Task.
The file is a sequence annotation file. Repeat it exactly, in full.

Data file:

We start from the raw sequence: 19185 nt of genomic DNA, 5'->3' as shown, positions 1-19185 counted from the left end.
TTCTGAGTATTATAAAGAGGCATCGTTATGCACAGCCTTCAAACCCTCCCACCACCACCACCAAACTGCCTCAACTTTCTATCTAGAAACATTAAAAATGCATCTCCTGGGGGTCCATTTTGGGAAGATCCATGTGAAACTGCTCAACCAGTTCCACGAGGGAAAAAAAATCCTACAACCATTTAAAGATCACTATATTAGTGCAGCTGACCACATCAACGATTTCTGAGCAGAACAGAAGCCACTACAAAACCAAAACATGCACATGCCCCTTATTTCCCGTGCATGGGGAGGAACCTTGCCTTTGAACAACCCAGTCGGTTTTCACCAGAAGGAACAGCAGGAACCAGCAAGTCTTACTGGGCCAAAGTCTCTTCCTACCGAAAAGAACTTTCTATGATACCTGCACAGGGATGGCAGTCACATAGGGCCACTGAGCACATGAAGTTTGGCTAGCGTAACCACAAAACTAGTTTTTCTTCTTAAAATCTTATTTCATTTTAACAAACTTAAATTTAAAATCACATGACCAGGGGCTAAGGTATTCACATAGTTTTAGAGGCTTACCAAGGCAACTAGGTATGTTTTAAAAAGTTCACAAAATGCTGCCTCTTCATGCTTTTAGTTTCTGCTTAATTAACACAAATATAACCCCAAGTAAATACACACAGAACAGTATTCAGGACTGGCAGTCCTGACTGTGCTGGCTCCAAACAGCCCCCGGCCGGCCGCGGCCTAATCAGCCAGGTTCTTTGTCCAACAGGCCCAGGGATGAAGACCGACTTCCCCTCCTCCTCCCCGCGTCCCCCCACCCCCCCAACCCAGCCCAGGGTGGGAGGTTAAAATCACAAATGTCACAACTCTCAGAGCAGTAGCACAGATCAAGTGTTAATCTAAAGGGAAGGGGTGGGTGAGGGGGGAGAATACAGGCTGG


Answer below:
We start from the raw sequence: 19185 nt of genomic DNA, 5'->3' as shown, positions 1-19185 counted from the left end.
TTCTGAGTATTATAAAGAGGCATCGTTATGCACAGCCTTCAAACCCTCCCACCACCACCACCAAACTGCCTCAACTTTCTATCTAGAAACATTAAAAATGCATCTCCTGGGGGTCCATTTTGGGAAGATCCATGTGAAACTGCTCAACCAGTTCCACGAGGGAAAAAAAATCCTACAACCATTTAAAGATCACTATATTAGTGCAGCTGACCACATCAACGATTTCTGAGCAGAACAGAAGCCACTACAAAACCAAAACATGCACATGCCCCTTATTTCCCGTGCATGGGGAGGAACCTTGCCTTTGAACAACCCAGTCGGTTTTCACCAGAAGGAACAGCAGGAACCAGCAAGTCTTACTGGGCCAAAGTCTCTTCCTACCGAAAAGAACTTTCTATGATACCTGCACAGGGATGGCAGTCACATAGGGCCACTGAGCACATGAAGTTTGGCTAGCGTAACCACAAAACTAGTTTTTCTTCTTAAAATCTTATTTCATTTTAACAAACTTAAATTTAAAATCACATGACCAGGGGCTAAGGTATTCACATAGTTTTAGAGGCTTACCAAGGCAACTAGGTATGTTTTAAAAAGTTCACAAAATGCTGCCTCTTCATGCTTTTAGTTTCTGCTTAATTAACACAAATATAACCCCAAGTAAATACACACAGAACAGTATTCAGGACTGGCAGTCCTGACTGTGCTGGCTCCAAACAGCCCCCGGCCGGCCGCGGCCTAATCAGCCAGGTTCTTTGTCCAACAGGCCCAGGGATGAAGACCGACTTCCCCTCCTCCTCCCCGCGTCCCCCCACCCCCCCAACCCAGCCCAGGGTGGGAGGTTAAAATCACAAATGTCACAACTCTCAGAGCAGTAGCACAGATCAAGTGTTAATCTAAAGGGAAGGGGTGGGTGAGGGGGGAGAATACAGGCTGG